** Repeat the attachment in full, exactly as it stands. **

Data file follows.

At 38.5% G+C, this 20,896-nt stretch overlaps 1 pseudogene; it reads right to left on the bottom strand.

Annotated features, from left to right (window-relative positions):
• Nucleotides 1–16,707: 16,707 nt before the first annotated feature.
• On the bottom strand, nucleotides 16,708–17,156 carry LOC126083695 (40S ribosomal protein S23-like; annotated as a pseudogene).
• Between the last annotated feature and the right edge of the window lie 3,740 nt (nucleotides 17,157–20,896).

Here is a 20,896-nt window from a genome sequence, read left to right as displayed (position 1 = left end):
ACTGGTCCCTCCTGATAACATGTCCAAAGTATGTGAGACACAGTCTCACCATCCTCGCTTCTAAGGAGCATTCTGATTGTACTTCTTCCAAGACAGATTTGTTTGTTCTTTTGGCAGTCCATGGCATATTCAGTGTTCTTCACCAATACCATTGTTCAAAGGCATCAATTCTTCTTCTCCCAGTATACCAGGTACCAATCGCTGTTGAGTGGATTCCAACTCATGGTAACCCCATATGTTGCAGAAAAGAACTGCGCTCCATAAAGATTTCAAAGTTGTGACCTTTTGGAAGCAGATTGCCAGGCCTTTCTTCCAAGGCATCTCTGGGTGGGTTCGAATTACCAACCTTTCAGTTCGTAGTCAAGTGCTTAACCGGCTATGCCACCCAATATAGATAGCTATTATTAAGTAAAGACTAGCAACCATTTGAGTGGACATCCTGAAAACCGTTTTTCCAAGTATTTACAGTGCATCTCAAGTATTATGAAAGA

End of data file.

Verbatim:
At 38.5% G+C, this 20,896-nt stretch overlaps 1 pseudogene; it reads right to left on the bottom strand.

Annotated features, from left to right (window-relative positions):
• Nucleotides 1–16,707: 16,707 nt before the first annotated feature.
• On the bottom strand, nucleotides 16,708–17,156 carry LOC126083695 (40S ribosomal protein S23-like; annotated as a pseudogene).
• Between the last annotated feature and the right edge of the window lie 3,740 nt (nucleotides 17,157–20,896).

Here is a 20,896-nt window from a genome sequence, read left to right as displayed (position 1 = left end):
ACTGGTCCCTCCTGATAACATGTCCAAAGTATGTGAGACACAGTCTCACCATCCTCGCTTCTAAGGAGCATTCTGATTGTACTTCTTCCAAGACAGATTTGTTTGTTCTTTTGGCAGTCCATGGCATATTCAGTGTTCTTCACCAATACCATTGTTCAAAGGCATCAATTCTTCTTCTCCCAGTATACCAGGTACCAATCGCTGTTGAGTGGATTCCAACTCATGGTAACCCCATATGTTGCAGAAAAGAACTGCGCTCCATAAAGATTTCAAAGTTGTGACCTTTTGGAAGCAGATTGCCAGGCCTTTCTTCCAAGGCATCTCTGGGTGGGTTCGAATTACCAACCTTTCAGTTCGTAGTCAAGTGCTTAACCGGCTATGCCACCCAATATAGATAGCTATTATTAAGTAAAGACTAGCAACCATTTGAGTGGACATCCTGAAAACCGTTTTTCCAAGTATTTACAGTGCATCTCAAGTATTATGAAAGA